She’s seen—felt—worse, in the Link. This is just Meat. She’s past that.
Somehow her feet are moving her closer, effortless, like she’s zooming in Virtual Reality, and from far focus she sees/feels her hand move slowly forward. She has to touch it. Him. The dead meat.
Her fingers touch skin, not cold, no, baking in the heat and the blood’s still sticky Jesus the smell hits her and she hears them now, black clots of buzzing flies and the smell Madre de Dios it’s flooding her, filling her death rot inside. Somewhere someone is screaming and Stop! won’t the bitch stop she’s trying to throw up again but she can’t and the screams chase her all the way up the trail into that burning blue empty sky.
Leeza stumbled over the crest of the trail and fell into the dirt, coughing and gasping. “Shit. Shit.” She sat, head down, as the dark dizziness ebbed. Was this It? Nothing but meat.
She pulled herself to her feet and staggered on. Around chunky boulders. Over a dry streambed. Still recording it all, refusing to think. She’ll find another way down.
She suddenly came up short as scattered pieces of stone columns and ruined walls swam into focus. Some kind of funky old old chapel. She caught a quick breath and wiped her shaking hands on her pants. Reflexes kicking in, she strode forward.
A quick pan of the front, crumbling rock and low doorway. Scattered column pieces, carved marble in exquisite fluting and left lying around like junk. She ducked under the lintel into dimness. She let her eyes adjust, dim candlelight flickering over her. Switching on the goggle headlight, she scanned the curved leaking ceiling, faded faces of those weird Byzantine saints with the huge eyes staring down, accusing. The old original-sin-and-hellfire whammy.
Leeza shook her head. She stepped over to the wooden altar covered with a cloth, the candles guttering, tossing shadows across a bunch of stuff: miniature painted versions of those frowning saints with halos, bottles of oil, crosses, tin strips with body parts stamped in, dried flowers and seeds. Her headlight kindled a blue flame.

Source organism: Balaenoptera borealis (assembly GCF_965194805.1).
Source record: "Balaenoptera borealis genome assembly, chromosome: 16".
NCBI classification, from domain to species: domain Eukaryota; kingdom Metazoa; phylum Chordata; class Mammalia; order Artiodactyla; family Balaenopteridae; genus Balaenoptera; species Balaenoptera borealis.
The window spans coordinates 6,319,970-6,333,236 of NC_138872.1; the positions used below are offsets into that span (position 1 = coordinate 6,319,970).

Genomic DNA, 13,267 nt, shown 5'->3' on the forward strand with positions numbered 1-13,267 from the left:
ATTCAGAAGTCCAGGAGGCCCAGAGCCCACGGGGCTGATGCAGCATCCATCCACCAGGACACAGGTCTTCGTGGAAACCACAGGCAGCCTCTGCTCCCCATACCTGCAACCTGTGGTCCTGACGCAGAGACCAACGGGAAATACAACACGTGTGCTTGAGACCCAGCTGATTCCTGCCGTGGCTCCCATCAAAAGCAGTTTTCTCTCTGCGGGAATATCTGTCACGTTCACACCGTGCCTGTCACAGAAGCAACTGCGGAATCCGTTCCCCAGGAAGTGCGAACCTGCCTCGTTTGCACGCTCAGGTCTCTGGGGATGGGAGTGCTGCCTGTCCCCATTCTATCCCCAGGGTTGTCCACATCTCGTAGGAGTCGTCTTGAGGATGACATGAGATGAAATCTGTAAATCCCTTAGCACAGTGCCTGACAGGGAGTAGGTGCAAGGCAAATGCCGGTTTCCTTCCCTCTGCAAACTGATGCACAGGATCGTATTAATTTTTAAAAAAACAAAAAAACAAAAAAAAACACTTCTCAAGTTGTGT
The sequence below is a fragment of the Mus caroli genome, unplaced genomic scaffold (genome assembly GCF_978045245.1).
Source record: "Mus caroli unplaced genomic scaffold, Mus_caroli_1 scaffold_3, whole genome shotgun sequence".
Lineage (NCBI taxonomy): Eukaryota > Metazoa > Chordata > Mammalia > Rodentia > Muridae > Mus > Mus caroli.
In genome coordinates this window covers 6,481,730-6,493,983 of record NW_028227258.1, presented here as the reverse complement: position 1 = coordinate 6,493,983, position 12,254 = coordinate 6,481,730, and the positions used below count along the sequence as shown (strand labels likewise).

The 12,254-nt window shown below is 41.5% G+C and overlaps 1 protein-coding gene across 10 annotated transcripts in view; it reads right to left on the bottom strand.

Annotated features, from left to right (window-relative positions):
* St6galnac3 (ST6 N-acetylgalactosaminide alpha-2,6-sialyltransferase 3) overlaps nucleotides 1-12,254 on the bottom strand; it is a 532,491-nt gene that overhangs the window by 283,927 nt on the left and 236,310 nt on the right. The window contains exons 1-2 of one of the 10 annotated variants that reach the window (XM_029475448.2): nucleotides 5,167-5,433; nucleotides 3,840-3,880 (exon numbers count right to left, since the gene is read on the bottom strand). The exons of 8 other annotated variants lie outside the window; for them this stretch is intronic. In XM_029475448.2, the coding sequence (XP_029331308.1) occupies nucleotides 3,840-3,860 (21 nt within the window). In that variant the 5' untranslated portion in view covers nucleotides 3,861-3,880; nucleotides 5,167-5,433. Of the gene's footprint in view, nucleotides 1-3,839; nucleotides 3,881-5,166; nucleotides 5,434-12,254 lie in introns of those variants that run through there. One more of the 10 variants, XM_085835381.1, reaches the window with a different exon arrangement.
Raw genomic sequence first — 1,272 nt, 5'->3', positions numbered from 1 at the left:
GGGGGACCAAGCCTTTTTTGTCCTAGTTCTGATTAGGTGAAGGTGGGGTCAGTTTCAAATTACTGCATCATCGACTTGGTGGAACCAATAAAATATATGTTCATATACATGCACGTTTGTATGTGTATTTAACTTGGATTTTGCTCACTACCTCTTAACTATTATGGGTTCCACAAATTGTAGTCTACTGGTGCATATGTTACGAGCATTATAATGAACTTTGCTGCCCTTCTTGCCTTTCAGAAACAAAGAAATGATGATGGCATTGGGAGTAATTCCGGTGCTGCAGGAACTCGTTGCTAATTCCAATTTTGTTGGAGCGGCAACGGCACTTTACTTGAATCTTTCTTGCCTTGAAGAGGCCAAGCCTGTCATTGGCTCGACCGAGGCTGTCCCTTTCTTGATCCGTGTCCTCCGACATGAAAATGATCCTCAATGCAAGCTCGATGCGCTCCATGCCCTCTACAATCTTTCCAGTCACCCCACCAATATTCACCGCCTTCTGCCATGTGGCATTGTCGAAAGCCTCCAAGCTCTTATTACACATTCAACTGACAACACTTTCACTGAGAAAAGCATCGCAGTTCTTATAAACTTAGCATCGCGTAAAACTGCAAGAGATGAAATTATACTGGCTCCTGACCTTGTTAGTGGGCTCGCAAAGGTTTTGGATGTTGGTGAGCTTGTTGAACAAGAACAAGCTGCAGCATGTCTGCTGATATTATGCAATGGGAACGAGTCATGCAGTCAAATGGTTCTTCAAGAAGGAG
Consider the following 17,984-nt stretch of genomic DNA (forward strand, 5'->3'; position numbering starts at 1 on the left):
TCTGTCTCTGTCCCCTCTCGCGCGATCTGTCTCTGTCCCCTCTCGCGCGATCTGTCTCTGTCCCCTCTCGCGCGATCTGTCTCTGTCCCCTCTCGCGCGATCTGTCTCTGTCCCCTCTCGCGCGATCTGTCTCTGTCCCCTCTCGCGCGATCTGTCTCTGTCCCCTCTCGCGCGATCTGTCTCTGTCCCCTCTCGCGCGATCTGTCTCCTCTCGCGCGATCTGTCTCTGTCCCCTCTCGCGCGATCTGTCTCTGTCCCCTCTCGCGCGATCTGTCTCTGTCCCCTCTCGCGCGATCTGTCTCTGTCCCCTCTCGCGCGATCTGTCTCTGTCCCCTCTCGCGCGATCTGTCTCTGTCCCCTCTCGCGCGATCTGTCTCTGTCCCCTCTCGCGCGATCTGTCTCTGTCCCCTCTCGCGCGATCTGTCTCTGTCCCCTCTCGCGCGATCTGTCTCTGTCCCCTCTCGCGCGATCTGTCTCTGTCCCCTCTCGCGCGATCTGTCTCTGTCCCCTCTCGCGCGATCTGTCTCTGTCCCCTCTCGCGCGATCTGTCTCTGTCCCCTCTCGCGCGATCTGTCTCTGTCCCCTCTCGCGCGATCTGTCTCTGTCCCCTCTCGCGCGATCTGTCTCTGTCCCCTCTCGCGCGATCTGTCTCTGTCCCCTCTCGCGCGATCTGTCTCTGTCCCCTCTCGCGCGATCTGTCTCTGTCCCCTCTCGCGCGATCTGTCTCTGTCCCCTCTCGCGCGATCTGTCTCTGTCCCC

Leeza reached out to pick up the dusty sapphire crystal, wiping it clean until the facets gleamed. Water and fire in her hands. And there were tiny pictures carved into it, between spiral lines—horns, crescent moon, a winged serpent.
The lines, like a maze winding into the depths of the stone. What was that old myth? Ariadne, daughter of the ancient Cretan king what’s-his-name. Minos. He had that bullheaded monster guarding some treasure at the heart of his stone labyrinth, and it was Ariadne who gave somebody, some stupid hero, the thread to find the way in and out. Ariadne, the priestess of the secrets. The old lost magic.
She swore she could feel it, stirring here, all those layers of history shot through with it. Maybe the cult rockheads had something, and this was one of those power spots. A Link.
Leeza stared into the clear facets, cool deathless perfection. Her hands closed around the beautiful crystal, light winking out. Eternal and Unyielding Stone. It’s Ariadne. She has to have it. For Ariadne. Rekindle the magic?
Just for Ariadne. Leeza jerked around, clutching the crystal, and strode from the chapel.
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